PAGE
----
Advertisement
 
YOU ARE HERE: LAT HomeCollectionsAgriculture

Longhorns at Home on Hungarian Range

The World

Dating from medieval times, Grays fell out of favor as obsolete. Now they're exotic, free of mad cow disease, popular and expensive.

April 06, 2003|David Holley | Times Staff Writer

HORTOBAGY NATIONAL PARK, Hungary — The medieval cattle drives were the stuff of legend. Every year, tough Hungarian cowboys drove tens of thousands of half-wild longhorns across the Danube River to the beef markets of Western Europe, fighting off rustlers along the way.

The drives were a staple for nearly three centuries, before they tapered off. But the Hungarian Gray longhorn remained at the heart of this country's beef industry and traditions until the 1950s, when communist agricultural officials decreed the strong, beautiful but bony animals an uneconomical and non-modern breed that should be replaced. Barely 100 Hungarian Grays survived to the early 1960s, most kept by isolated farmers.

Today, boosted by fears of mad cow disease in other cattle, the free-ranging longhorns are once again in high demand. There are about 4,000 purebreds, their number growing at more than 10% a year.

A very limited supply of the tasty beef goes to specialty products such as organic baby food and salami.

The biggest herd is here at Hortobagy National Park, in the heart of the puszta, the great Hungarian plain that once was home to the cowboys known as haiduks -- a rugged and romantic breed of men almost as wild as their cattle.

"The name doesn't just mean animal herder. It implies that they were fighting," said Endre Kaltenecker, chief breeder at the park. "They had to protect their animals against rustlers when driving them to Italy or Germany. At the same time, since they were good fighters, they could rob houses along the road. They also fought for Hungary's independence over the centuries."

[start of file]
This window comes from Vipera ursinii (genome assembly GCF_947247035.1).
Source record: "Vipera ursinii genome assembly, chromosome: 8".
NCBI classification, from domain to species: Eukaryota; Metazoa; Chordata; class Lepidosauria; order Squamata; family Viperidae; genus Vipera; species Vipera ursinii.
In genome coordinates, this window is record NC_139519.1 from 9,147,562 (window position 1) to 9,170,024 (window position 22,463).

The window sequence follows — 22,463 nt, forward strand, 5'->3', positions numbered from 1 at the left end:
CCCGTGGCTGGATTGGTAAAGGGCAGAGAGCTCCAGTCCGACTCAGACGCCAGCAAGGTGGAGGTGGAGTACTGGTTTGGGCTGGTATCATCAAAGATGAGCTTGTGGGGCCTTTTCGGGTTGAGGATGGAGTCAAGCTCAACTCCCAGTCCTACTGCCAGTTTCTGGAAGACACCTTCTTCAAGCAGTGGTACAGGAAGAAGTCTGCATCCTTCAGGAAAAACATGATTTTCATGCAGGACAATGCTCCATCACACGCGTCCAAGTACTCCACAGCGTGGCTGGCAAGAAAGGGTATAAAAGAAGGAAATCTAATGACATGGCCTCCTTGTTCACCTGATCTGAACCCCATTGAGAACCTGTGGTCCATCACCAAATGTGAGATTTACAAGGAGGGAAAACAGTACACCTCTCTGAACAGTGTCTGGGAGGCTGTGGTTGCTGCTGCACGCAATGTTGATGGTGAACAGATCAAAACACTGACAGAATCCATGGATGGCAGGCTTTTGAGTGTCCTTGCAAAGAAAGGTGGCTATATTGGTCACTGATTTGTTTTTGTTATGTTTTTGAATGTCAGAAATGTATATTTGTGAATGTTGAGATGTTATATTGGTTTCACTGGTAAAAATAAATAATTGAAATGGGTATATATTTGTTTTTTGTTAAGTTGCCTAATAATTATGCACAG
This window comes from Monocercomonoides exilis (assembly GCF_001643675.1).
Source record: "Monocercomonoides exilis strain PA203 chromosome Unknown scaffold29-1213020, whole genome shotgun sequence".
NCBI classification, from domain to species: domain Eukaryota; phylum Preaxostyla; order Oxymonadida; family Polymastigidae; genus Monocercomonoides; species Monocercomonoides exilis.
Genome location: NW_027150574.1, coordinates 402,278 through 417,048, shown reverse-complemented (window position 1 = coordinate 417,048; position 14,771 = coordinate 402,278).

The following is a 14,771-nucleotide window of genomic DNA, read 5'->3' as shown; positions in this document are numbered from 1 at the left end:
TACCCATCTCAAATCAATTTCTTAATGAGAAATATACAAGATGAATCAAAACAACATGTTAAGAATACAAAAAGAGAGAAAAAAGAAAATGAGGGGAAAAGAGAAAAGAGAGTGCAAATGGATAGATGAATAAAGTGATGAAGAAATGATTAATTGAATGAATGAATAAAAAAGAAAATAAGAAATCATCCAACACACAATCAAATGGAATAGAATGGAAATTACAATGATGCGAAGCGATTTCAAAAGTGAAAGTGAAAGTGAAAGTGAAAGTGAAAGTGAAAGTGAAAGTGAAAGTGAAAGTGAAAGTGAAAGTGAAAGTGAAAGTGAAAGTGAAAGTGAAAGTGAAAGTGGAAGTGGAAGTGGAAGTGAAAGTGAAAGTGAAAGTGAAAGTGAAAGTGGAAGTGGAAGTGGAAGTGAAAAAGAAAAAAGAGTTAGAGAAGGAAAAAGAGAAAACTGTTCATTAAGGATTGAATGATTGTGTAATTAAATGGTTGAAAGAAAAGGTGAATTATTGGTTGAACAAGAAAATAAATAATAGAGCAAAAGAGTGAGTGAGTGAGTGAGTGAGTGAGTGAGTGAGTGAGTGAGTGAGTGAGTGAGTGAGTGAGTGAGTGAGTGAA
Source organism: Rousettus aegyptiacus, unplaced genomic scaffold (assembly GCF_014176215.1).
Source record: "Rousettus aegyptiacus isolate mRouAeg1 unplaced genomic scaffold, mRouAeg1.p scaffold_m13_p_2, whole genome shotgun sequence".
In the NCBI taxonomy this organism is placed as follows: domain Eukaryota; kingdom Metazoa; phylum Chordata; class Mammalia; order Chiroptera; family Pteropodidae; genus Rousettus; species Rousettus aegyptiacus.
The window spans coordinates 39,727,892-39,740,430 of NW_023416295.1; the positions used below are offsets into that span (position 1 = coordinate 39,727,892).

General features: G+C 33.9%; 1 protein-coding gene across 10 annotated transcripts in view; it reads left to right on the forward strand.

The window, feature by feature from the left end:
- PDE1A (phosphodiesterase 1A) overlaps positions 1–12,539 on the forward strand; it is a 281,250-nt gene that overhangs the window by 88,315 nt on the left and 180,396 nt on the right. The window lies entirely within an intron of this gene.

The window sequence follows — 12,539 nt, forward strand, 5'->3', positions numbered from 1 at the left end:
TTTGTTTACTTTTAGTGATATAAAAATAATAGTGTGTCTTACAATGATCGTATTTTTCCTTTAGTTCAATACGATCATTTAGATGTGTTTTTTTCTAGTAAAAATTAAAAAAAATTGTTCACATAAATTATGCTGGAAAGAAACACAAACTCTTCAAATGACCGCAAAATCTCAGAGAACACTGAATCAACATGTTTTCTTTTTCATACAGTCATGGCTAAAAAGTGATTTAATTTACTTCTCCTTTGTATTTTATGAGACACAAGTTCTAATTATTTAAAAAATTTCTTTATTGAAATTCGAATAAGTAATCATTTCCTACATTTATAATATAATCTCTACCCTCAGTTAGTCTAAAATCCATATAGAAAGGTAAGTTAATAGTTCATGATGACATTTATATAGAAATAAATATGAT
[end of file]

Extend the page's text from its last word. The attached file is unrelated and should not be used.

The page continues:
It is often said the Grays arrived in Hungary along with the nomadic Magyar tribes that conquered the Carpathian Basin in the 9th century. Some argue that they are descended from an indigenous breed of aurochs, an extinct kind of wild European longhorn that resembles cattle seen in ancient Egyptian paintings. Still others say the Gray cattle came in with waves of settlers several centuries after the Magyar conquest.

Today's longhorns probably trace their ancestry to all of these sources, said Mihaly Boda, the national park's deputy director, who heads its efforts to preserve the Gray cattle and other threatened Hungarian domestic animals, including special varieties of sheep, pig and water buffalo.

The longhorns are less meaty than most cattle, poor milk-givers and slow to mature. But their wild beauty, enhanced by their distinctive wide-curved horns, inspires devotion from those who work with them.

"They are marvelous," Boda said. "You will fall in love with the females. They have beautiful faces. They are very feminine .... If the animals were ugly, I wouldn't be interested in them."

Tough, disease-resistant animals, the Grays can easily withstand the puszta's harsh winters and blazing summers. Of the country's two major herds, one is at the park in eastern Hungary; the other is owned by Dezso Szomor, who runs an ecologically oriented farm near the central Hungarian town of Apaj, about 50 miles south of Budapest.

Both herds graze on open expanses of land, and the owners say that neither has ever received feed fortified with animal products -- the main potential source of infection with mad cow disease, or bovine spongiform encephalopathy (BSE). In recent years, the perception that Gray beef is among the safest in Europe has added to the breed's cachet.

"It's become fashionable because it is known that it's free of mad cow disease," said Szomor, who started raising Grays in 1978 as a hobby and later made the cattle a key feature of his farm.

"They don't give much meat, but I had my own calculations," Szomor said. "They don't need much attention, so it's easy to raise them. It was well known that the demand for organic food would increase, and among all the cattle, this one is best for that purpose. This is a half-wild animal. Its way of life and its meat resembles that of wild animals more than domestic animals."

The German baby-food giant Hipp uses Hungarian Grays to make strained beef marketed as BSE-free, and the acclaimed Hungarian sausage-maker Pick Szeged produces its prize-winning "Hortobagy Biosalami" with the longhorn's meat.

But the supply remains extremely limited: Last year, the state-owned company that manages animals at the national park sold just 500 young males for slaughter, and Szomor sold only 20. At both the park and Szomor's farm, all females are saved for breeding.

Breeding the Grays is carefully managed but still natural, Boda said. Control of bulls for pure-blood breeding is restricted to the park and Szomor's operation, he said.

"To avoid the risk of relatives breeding, we have six bloodlines, and we have to keep track of these bloodlines to prevent inbreeding," he said.

But the process isn't trouble-free.

Advertisement
Los Angeles Times Articles
|
|
|